It’s hard to say whether I would have gone for the same thing or tried to just stick to the “light and fluffy” theme at the end if I had been given the job of scripting the last episode.

      • I think this unpredictability idea of yours is pretty good. The thing about her is that people were already convinced she was win after episode 02, but she kept on delivering revelations — as if the well really ran that deep. The one in the finale wasn’t really groundbreaking, but more like a sensible refrain of the would-be rape back story that gave rather good context overall.

        Yui’s growth is NOT groundbreaking, it’s miniscule — but the value here is the reframing of the goal: the scaling down of Budokan to the level of the high school auditorium. And that, is pretty okay too.

  6. Canne says:

    I wasn’t touched by K-ON the way you did but your experience in musical performance was something I completely lacked. That might explain part of it. Nevertheless, after reading your post, I was kind of convinced that I might have missed something from K-ON. Sensational post :)

    • Thank you very much!

      I read your own moments of 2009 post but I’m afraid I didn’t watch many of the shows you wrote about. Those I did, I’ll be posting about them throughout the month ^_^

      Maybe it’s my own set of experiences that allowed me to appreciate K-ON! this way. I’m not that young anymore (I’ll be 33 sooner than I care to think about) and I’ve had many starts and stops in doing creative things — like writing, and perhaps more relevant: playing in a band back in high school and college.

      I don’t think of myself as a truly exemplary writer, but having appreciative readers gives me Yui’s moment over and over, every post, every comment. It’s silly, but I’ll take it!

  7. Yumeka says:

    I liked K-ON! for the same reasons I like similar shows like Azumanga Daioh and Ichigo Mashimaro – they’re cute, warm, and funny. I don’t think about whether the story/characters have anything much going for them, as long as I enjoy them for whatever reason (I also liked the music and I’m a sucker for Kyoto Animation).

    I thought the K-ON! ending was touching as well. Sudden drama doesn’t always work well in a light comedy series, but it did good in that episode. Wonder if we’ll see anymore K-ON! anime.

    • I liked Gundam 00 for the same reasons I like similar shows like Code Geass and Macross Frontier (my Macross fanboyism notwithstanding) — they’re dramatic, filled with science fiction (robot action), and big. I do think about whether the story/characters have much going for them, but when they don’t I’m fine as long as I enjoy them for the roles they play in the context of robot action (I also liked some of the mechanical designs and I have a soft spot for Sunrise).

      I don’t think we’ll see anymore K-ON!, as Kaioshin speculated above it’s the peak of the moe boom I think and really has nowhere to go in terms of creating new likeability. If anything, I think it has overachieved. Gundam 00 however, soldiers on and we’ll be getting more toys and perhaps more shows.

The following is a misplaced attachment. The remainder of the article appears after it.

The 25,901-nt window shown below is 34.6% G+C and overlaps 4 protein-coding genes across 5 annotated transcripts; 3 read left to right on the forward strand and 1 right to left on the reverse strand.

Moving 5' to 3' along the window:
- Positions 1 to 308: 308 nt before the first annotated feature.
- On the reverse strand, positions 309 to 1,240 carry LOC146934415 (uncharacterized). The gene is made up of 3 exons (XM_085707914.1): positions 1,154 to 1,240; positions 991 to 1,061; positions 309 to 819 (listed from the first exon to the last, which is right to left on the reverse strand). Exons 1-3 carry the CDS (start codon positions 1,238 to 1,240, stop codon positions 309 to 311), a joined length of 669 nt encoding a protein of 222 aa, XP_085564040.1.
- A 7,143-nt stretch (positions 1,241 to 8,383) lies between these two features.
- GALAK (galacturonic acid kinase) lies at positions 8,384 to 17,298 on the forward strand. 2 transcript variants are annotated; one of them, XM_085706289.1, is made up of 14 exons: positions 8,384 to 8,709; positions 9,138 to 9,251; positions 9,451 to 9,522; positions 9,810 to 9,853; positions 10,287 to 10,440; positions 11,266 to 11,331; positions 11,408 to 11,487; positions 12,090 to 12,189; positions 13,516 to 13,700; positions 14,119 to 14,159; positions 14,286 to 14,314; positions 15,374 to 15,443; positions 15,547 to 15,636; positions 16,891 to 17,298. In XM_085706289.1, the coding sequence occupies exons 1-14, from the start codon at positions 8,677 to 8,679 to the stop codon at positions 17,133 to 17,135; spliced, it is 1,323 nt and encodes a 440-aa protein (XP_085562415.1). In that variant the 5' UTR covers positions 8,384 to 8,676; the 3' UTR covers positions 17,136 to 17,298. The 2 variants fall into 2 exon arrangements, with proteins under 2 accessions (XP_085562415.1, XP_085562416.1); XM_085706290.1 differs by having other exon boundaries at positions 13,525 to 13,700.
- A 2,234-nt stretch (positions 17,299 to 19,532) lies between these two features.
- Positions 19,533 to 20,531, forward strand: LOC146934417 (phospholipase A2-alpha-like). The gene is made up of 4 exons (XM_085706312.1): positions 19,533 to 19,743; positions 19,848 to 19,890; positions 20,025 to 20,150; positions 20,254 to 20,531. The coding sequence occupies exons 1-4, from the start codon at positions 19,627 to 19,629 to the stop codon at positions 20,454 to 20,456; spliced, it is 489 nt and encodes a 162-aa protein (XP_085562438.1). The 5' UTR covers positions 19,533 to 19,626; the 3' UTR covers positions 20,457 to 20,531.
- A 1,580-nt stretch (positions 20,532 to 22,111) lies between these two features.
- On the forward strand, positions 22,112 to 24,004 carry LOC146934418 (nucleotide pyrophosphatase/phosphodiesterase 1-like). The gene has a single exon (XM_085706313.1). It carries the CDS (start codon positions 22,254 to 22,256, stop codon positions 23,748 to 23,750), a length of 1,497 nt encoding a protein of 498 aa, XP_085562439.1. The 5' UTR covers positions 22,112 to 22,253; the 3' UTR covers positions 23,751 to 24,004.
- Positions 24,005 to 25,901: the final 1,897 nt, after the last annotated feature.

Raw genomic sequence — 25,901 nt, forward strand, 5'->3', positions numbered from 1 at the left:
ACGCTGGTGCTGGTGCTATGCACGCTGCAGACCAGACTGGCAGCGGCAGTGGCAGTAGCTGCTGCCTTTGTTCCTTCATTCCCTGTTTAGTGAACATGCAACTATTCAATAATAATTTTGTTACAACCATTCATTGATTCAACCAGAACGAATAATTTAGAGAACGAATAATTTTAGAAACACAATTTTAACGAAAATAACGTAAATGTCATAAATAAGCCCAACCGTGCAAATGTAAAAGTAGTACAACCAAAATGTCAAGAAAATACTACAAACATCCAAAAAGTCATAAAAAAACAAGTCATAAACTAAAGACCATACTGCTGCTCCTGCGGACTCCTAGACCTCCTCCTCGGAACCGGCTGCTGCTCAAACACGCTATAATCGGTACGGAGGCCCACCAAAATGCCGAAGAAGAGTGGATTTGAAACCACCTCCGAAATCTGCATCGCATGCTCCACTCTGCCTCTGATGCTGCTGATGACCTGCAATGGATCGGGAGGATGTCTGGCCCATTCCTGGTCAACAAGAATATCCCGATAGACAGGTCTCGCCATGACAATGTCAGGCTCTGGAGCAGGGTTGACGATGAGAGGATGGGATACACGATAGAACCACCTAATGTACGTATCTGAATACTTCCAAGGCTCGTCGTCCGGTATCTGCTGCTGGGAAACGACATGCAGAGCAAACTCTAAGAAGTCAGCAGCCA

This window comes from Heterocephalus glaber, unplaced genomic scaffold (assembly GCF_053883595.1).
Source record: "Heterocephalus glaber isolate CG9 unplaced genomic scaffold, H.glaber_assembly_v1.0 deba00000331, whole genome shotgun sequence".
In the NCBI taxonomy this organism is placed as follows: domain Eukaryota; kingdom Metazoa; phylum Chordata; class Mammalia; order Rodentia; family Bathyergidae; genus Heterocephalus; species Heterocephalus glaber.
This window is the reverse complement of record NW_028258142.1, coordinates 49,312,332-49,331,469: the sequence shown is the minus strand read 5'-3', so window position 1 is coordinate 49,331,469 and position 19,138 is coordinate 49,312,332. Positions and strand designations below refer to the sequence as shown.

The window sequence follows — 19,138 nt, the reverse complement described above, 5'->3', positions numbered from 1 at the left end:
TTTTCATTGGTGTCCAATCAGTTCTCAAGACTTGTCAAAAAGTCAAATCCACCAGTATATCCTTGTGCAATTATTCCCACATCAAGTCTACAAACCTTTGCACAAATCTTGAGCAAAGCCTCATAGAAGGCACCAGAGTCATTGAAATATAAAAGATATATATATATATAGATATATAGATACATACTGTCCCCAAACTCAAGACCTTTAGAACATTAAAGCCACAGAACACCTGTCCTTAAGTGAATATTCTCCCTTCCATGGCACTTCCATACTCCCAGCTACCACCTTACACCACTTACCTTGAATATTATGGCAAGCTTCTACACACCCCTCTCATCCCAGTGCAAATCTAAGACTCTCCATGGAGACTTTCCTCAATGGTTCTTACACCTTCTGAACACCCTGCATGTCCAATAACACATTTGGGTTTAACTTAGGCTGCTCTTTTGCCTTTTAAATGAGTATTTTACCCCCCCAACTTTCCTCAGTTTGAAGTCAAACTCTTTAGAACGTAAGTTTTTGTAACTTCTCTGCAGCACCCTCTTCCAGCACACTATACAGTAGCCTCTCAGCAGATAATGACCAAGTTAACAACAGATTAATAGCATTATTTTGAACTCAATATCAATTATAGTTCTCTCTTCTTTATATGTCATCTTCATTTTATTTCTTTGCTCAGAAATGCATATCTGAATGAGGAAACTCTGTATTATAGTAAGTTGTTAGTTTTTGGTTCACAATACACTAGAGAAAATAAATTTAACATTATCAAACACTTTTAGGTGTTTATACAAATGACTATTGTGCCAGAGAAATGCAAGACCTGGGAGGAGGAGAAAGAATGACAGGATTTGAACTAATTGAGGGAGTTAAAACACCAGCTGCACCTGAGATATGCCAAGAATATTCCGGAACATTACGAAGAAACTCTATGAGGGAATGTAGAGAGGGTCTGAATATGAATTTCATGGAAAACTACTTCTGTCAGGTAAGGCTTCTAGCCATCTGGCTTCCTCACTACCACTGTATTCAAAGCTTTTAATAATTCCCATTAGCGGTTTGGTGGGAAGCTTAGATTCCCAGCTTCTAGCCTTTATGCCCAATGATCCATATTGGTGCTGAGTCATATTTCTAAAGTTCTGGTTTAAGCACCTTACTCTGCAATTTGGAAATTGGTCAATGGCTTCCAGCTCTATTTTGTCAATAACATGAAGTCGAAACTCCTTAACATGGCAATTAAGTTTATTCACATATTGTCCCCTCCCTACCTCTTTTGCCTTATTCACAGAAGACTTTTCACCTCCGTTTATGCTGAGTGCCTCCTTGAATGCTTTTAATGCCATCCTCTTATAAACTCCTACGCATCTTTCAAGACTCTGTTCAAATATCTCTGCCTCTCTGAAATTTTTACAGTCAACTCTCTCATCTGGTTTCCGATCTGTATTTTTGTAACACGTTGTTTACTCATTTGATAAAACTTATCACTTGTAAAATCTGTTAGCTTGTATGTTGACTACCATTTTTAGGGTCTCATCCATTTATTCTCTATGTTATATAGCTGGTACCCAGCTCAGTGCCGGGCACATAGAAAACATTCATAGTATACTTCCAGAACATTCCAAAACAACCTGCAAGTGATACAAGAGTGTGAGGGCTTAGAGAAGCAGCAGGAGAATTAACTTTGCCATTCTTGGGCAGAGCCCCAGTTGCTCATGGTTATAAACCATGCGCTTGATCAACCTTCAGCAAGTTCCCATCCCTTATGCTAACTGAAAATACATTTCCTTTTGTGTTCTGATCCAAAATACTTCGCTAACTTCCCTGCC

But would I mind more K-ON!, oh not at all!

  8. Sorrow-kun says:

    There was a show that came out very soon after K-On! that was somewhat similar (same genre at the very least, moe slice-of-life comedy about a bunch a cute school girls that form a club and do cute things) that was just simply better. Better executed, cuter and more charming characters, a wider and more meaningful sense of thematics and better storytelling. K-On! just constantly made me suspicious that, at the heart of it all, it was cynical and exploitative. I never once got that feeling with Taishou Yakyuu Musume, which instead exuded optimism and earnestness. No guesses for why I think one is a much better example of what the genre is capable of than the other.

  9. DonKangolJones says:

    “… a light fluffy time.” Hell yeah! The whole experience of K-ON was an easily digested, entertaining one. And they threw in enough interesting moments to make me pull for the characters. Really though, I loved the “break” the show gave me from other series I was probably watching at the time. The show was a good anytime watch. I didn’t have any anxiety about what would happen to my favorite character this week, or how the logic didn’t stack up in some huge production with people battling over the world. In K-ON, the big things were the little things. Getting up in the morning, making school deadlines, helping your friends out day by day. K-ON made those little things really matter not just to the characters, but the viewers, too.

    • Yes, this is indeed a good example of a need that a show like this can fulfill. I too have shows that I come back to time and again for a quick pick-me-up: Lucky Star primary among them, plus Fumoffu and a few others.

      There’s no real hierarchy to my collection, it’s all up to my mood.

  10. gloval says:

    Ah, K-On! It’s no groundbreaking masterpiece to get worked up about, but I could appreciate some light and fluffy stuff once in a while. We still got some new characters to care about, a few gags and memes to deliver lulz, and a bunch of songs to jam with (I get to hone my translation skills with them).

    I was slightly put off when they reused the scene of Yui rushing to school, but, yeah the sequence was awwww.

  11. Pingback: The Quite Bearable Lightness and Fluffiness of the K-ON! Special (But It Didn’t Give Me What I Never Knew I Wanted) « We Remember Love